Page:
North America extended its dominance for Artificial Intelligence (AI) hiring among ship industry companies in the three months ending September.
The number of roles in North America made up 62.8 per cent of total AI jobs – up from 60.8 per cent in the same quarter last year.
That was followed by Asia-Pacific, which saw a 0.8 year-on-year percentage point change in AI roles.
The figures are compiled by GlobalData, who track the number of new job postings from key companies in various sectors over time. Using textual analysis, these job advertisements are then classified thematically.
GlobalData's thematic approach to sector activity seeks to group key company information by topic to see which companies are best placed to weather the disruptions coming to their industries.
These key themes, which include artificial intelligence, are chosen to cover "any issue that keeps a CEO awake at night".
By tracking them across job advertisements it allows us to see which companies are leading the way on specific issues and which are dragging their heels - and importantly where the market is expanding and contracting.
Which countries are seeing the most growth for AI roles in maritime?
The fastest growing country was the United States, which saw 60.8 per cent of all AI job adverts in the three months ending June last year, increasing to 62.8 per cent in the three months ending September this year.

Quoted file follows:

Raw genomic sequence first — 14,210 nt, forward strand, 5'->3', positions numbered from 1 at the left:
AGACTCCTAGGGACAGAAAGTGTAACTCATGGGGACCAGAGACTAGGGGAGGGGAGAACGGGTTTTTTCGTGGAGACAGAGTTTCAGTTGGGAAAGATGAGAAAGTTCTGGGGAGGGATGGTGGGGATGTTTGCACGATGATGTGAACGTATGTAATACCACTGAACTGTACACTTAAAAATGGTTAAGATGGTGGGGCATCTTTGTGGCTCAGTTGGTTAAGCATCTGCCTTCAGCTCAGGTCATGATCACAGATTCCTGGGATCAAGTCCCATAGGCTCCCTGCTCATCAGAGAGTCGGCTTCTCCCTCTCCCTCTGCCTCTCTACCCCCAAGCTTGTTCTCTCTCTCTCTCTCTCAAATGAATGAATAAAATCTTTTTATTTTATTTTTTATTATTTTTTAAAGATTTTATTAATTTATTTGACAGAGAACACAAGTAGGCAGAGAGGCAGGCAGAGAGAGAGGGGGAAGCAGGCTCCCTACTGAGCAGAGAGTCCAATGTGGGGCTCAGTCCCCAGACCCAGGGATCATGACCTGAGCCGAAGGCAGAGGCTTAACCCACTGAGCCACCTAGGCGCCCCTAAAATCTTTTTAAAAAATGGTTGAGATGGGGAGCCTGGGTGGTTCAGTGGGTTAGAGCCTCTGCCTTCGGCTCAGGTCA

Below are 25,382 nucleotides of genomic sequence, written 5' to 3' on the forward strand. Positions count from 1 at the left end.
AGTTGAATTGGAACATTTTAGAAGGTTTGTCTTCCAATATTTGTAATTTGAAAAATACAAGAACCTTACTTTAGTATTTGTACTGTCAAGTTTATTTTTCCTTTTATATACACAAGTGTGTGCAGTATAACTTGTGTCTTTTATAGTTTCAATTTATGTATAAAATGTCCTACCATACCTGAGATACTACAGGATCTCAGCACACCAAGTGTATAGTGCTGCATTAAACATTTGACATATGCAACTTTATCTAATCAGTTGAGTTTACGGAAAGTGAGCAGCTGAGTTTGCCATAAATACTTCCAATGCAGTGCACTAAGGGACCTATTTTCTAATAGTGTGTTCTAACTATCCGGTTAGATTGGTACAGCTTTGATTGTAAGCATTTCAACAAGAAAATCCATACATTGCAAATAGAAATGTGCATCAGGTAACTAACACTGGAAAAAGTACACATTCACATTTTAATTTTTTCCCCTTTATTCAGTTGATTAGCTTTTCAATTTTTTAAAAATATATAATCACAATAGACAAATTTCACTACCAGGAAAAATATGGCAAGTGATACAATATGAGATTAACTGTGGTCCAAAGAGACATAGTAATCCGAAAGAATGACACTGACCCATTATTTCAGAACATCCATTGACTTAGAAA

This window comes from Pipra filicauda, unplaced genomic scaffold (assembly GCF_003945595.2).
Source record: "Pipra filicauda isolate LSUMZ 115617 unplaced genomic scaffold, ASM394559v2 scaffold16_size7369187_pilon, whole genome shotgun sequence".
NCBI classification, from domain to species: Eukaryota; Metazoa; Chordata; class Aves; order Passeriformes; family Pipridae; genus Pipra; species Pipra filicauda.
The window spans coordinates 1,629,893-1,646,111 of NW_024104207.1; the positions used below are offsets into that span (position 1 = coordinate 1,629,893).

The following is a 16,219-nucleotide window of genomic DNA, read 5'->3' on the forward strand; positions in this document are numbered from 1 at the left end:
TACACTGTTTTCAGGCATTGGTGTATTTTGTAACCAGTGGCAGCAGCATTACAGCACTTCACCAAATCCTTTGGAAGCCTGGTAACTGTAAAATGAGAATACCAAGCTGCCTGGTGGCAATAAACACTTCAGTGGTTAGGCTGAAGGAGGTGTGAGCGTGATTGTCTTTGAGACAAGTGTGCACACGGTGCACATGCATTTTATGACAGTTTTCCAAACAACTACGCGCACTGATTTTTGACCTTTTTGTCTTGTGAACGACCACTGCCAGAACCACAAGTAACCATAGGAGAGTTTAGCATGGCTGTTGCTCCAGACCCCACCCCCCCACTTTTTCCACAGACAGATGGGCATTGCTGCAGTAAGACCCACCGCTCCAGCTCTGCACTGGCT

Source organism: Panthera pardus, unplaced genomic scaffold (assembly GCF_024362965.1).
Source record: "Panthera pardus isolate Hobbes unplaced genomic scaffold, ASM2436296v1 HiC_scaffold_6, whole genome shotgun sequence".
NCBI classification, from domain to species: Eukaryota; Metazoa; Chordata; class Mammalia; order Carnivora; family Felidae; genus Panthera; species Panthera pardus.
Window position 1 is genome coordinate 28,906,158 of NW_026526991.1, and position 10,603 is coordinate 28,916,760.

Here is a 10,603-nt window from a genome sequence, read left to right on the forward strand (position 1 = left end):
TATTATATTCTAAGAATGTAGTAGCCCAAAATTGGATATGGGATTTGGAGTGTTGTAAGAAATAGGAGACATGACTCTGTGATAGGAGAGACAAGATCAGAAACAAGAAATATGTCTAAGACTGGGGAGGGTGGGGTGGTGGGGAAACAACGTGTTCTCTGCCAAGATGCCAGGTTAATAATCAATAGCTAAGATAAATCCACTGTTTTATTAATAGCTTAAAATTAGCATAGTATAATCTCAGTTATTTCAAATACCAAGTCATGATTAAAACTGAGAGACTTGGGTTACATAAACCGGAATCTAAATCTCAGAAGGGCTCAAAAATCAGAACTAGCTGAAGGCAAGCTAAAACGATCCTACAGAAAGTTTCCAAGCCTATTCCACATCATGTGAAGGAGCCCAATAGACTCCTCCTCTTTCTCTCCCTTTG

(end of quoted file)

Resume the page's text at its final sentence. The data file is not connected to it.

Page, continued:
That was followed by India (up 0.399999999999999 percentage points), Denmark (up 0.2), and the United Kingdom (up 0.1).
The top country for AI roles in the ship industry is the United States which saw 62.8 per cent of all roles in the three months ending September.
Which cities are the biggest hubs for AI workers in maritime?
Some 6.6 per cent of all ship industry AI roles were advertised in Pune (India) in the three months ending September - more than any other city.
That was followed by San Francisco (United States) with 6.6 per cent, Louisville (United States) with five per cent, and Atlanta (United States) with four per cent.
By Michael Goodier.